MORE prescription drugs are being dispensed to treat alcohol dependence in Southampton, figures show.

Addiction experts say the increase is expected given a rise in alcohol-related hospital admissions in the South East – although the rest of the country has seen fewer of the drugs prescribed.

New NHS Prescription Services statistics reveal that NHS Southampton CCG dispensed 715 prescriptions for the two main alcohol dependence drugs – acamprosate calcium and disulfiram – in 2018.

It was 19% more than during the previous year, in line with the rising number of admissions to hospital for alcohol-related diagnoses at both a regional and national level.

But across England, the NHS prescribed fewer alcohol dependence drugs than any other since 2011 – while hospital admissions rose for the 15th successive year.

​The vast majority of prescriptions in Southampton were for acamprosate calcium (80%), used to help prevent people who have successfully achieved abstinence from alcohol relapsing.

The drug, which makes up the bulk of all alcohol dependence prescriptions nationally, is usually used in combination with counselling to reduce alcohol craving.

In Southampton, the remaining 20% were for disulfiram, which can be used by those trying to achieve abstinence but who are worried about relapsing. It deters someone from drinking by causing unpleasant physical reactions when they do, including nausea, chest pain and vomiting.

More prescriptions were dispensed in Southampton, and the number of alcohol-related hospital admissions in the South East rose to over 170,000 in 2018-19 – 6% up on the year before.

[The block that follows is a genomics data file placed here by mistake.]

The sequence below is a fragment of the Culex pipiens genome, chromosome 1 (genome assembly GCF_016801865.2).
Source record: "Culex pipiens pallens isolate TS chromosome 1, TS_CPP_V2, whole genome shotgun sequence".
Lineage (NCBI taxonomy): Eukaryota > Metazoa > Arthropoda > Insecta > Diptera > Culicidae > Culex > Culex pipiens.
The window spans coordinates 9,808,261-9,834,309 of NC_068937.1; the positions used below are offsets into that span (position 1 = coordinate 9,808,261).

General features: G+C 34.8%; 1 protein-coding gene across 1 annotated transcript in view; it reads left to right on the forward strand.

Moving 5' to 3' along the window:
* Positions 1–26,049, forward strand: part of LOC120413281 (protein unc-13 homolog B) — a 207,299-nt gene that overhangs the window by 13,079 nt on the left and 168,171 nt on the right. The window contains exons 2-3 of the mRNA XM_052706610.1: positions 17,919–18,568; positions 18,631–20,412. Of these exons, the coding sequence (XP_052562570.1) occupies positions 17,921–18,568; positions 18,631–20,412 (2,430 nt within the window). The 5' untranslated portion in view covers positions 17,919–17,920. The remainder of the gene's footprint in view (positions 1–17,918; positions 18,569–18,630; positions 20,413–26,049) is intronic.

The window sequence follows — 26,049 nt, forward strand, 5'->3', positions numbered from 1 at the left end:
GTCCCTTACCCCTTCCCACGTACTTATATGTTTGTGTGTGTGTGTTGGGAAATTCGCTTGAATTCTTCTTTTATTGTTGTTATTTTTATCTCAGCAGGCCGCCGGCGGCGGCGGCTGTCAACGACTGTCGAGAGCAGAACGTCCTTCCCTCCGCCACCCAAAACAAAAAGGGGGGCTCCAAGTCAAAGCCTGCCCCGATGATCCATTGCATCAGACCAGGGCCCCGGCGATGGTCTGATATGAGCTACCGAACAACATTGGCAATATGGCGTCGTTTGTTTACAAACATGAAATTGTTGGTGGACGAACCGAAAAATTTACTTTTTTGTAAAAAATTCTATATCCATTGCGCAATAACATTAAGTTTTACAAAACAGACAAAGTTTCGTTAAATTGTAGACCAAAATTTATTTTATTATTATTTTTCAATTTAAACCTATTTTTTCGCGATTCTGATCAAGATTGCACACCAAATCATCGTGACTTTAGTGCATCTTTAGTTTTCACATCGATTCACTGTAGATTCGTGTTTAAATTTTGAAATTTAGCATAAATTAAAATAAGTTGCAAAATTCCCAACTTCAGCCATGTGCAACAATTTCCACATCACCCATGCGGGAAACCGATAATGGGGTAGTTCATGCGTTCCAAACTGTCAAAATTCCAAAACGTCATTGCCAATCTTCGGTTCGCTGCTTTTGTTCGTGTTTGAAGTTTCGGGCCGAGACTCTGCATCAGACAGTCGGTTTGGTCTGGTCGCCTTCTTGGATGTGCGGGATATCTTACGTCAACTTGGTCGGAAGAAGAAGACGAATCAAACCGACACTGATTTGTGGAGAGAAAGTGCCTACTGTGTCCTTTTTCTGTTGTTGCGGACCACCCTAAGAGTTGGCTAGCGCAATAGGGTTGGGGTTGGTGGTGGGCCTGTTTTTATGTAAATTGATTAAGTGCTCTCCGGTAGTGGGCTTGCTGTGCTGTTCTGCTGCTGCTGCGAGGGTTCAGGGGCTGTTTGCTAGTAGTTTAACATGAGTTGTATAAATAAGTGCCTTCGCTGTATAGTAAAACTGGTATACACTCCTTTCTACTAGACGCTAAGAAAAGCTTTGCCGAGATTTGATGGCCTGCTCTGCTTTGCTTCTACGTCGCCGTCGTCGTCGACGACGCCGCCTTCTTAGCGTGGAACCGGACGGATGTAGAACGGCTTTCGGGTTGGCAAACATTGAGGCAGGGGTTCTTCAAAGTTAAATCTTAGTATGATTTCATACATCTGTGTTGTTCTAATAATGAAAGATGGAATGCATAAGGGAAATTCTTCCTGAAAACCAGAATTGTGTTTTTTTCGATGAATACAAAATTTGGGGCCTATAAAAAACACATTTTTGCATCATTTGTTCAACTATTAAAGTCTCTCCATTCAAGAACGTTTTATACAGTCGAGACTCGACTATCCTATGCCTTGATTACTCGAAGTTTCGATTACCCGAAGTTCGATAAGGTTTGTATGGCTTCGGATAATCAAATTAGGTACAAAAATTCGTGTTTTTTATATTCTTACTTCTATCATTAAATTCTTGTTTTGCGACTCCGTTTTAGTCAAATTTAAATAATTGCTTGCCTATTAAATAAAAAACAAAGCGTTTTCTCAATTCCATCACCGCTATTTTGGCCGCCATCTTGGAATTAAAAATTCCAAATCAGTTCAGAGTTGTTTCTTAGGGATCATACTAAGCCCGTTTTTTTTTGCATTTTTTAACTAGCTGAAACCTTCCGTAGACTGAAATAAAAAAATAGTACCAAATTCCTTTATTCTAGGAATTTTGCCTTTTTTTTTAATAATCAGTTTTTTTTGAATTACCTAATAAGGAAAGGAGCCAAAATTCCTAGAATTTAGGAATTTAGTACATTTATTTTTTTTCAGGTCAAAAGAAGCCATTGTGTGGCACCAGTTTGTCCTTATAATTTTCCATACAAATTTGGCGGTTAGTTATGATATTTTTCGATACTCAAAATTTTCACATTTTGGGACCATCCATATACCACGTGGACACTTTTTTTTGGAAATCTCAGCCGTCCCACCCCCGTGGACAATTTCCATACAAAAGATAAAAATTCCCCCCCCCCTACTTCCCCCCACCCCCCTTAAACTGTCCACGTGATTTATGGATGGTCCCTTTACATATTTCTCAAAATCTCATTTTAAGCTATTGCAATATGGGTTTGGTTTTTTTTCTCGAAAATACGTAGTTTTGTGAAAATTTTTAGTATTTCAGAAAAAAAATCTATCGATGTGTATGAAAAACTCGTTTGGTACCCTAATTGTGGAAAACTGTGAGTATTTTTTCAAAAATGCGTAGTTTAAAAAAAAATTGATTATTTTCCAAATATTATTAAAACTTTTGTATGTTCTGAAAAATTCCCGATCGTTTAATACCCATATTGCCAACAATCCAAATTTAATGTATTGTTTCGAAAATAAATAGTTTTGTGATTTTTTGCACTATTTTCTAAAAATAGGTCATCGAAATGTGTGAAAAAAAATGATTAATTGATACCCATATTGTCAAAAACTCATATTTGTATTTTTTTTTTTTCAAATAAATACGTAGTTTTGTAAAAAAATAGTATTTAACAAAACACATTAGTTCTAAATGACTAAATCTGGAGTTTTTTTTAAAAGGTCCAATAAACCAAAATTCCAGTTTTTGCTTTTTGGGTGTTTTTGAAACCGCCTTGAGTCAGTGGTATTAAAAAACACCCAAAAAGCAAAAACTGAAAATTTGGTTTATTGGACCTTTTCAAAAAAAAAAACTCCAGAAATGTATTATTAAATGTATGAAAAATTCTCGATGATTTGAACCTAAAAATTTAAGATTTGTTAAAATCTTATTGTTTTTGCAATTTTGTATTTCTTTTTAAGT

Nuno Albuquerque, group treatment lead at addiction treatment specialists UKAT, said that with high rates of hospitalisation due to alcohol, he would expect to see higher prescribing rates for the drugs across the country.

It is “both confusing and worrying” that prescriptions had reduced by 13% in just three years across England, he added.

He said: “What could be happening is that more and more people are turning to self-help approaches because they're having difficulty in booking an appointment with their GP in the first place.

“Someone in active addiction who has their 'moment of clarity' and decides to ask for help in that moment will require an urgent appointment to get the prescribed drugs they potentially need.

“If this isn't possible, because of lengthy waiting times or lack of same-day appointment slots, the addict could try to go 'cold-turkey' without the medical and professional support they need.

"This in itself is extremely dangerous and not advised and could also explain the recent NHS statistics which show an alarming rise in the number of people being admitted into hospital for alcohol-related conditions, including withdrawal.”

Jo Churchill, Public Health Minister for Department of Health and Social Care, said alcohol care teams introduced in hospitals with the highest number of alcohol-related admissions expect to prevent 50,000 admissions over five years.

She added: “This has a terrible impact on their lives and their families. Our aim is to see joined up services ensuring people can be directed to the appropriate place wherever and whenever they look for help."